the goddess of love, sex, fertility, and war.
I knew this would be the design for me.  I decided to put it on my back: it could be easily hidden and easily shown.  I wanted it centered in my upper back, like the badge of honor I felt it would be.  My friend Grace went with me for moral support and helped me get the design sized and situated in just the right spot.

We got the initial placement right with the help of a little tape.
Greg, the artist who did my first tattoo, drew up the design, then had it printed on transfer paper (like a temporary tattoo).  This let him place the tattoo design exactly where I wanted it to go.

Next step: using cool transfer paper to put the design
on my back!  I double-checked in their mirror to make sure
the size and height was how I liked it.
Once I had it at the right height (right between my shoulder blades), Greg had me sit in one of the chairs and lean forward so he could work.

Not gonna lie, it does hurt a little.  Most of the time it's a sort of
stinging feeling, a little bit electric/zappy.  But over some parts of my
back it was a lot more sensitive...I focused on just breathing.
For some reason, the upper right quadrant of the tattoo seemed to be more painful...but then he would switch and do more work on the left side, and the fresh skin was pretty tender there, too! Overall, though, it was more painful than my first tattoo but not that bad - pretty tolerable except for a few minutes here or there.

The pain was good, though...I kept thinking: this is for Texas, this is for Missouri, this is for Ohio, this is for South Carolina, this is for Kansas; this is for Dr. Tiller, this is for my mentors, this is for Dr. Phelps, this is for Dr. Carhart, this is for Dr. Torres, this is for all the doctors I have met or know of who do this openly or quietly and hope to retire one day; this is for every broken condom, for every missed pill, for every teenager who didn't know any better, for every mother who can't have another child, for every rape survivor who finds herself pregnant, for every woman who wanted a baby and whose wanted child will never survive outside the womb...I will take this pain for a few minutes to show that I will always be there for them.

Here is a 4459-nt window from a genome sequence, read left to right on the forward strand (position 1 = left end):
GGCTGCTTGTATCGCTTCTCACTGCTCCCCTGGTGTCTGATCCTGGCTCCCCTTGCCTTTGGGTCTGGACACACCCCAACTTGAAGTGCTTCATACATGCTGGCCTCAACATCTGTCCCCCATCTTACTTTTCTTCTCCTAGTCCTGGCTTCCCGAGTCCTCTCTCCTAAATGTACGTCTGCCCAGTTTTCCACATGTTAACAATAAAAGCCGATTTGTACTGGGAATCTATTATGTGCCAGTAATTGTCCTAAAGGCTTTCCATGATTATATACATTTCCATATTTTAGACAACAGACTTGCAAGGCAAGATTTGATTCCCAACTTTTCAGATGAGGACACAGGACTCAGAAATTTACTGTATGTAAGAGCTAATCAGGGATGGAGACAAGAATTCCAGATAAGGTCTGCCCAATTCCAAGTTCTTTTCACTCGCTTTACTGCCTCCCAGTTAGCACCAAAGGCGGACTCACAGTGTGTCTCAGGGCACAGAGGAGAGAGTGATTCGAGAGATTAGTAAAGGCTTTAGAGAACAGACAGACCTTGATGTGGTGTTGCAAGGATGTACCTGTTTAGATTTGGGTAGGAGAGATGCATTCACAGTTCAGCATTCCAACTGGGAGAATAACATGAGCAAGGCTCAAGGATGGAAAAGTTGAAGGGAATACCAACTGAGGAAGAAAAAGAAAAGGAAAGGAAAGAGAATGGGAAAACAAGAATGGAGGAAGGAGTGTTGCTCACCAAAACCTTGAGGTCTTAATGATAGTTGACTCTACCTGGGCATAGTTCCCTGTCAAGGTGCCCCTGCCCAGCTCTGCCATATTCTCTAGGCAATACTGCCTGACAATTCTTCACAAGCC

That is the power of a tattoo for me: it is transformative; it is identity manifest as art; it is pain transmuted into power.

Most of the way done! (Thanks, Grace!)
After about half an hour to forty minutes of actual tattooing time, he was done!  He had me look in the mirror to see what I thought - and it was perfect!  We had initially talked about maybe adding some shading to the star points to make them a little more three-dimensional, but I love the way the lines are clean cut and simple.

There it is! All done.  It's hard to see the details in this picture, though.
Now I just have to get through the next week or so with some careful showering maneuvers (I'm supposed to avoid having the water stream directly onto the tattoo) and I should be good to go!  My skin feels a little bit tight, the way a 2-3 day old sunburn might feel, but otherwise I don't feel a thing.

This is the best view I could get...lots of mirrors
and positioning my phone juuuuust right.
Now there's just a day and a half between finding out where I'm headed for the next four years - to find out where I will learn to be the Warrior Healer I am pledging to be.  I'm so excited! and I can't believe it's really happening! But somehow, it is...all the work of the past four - no, eight - years has been for this.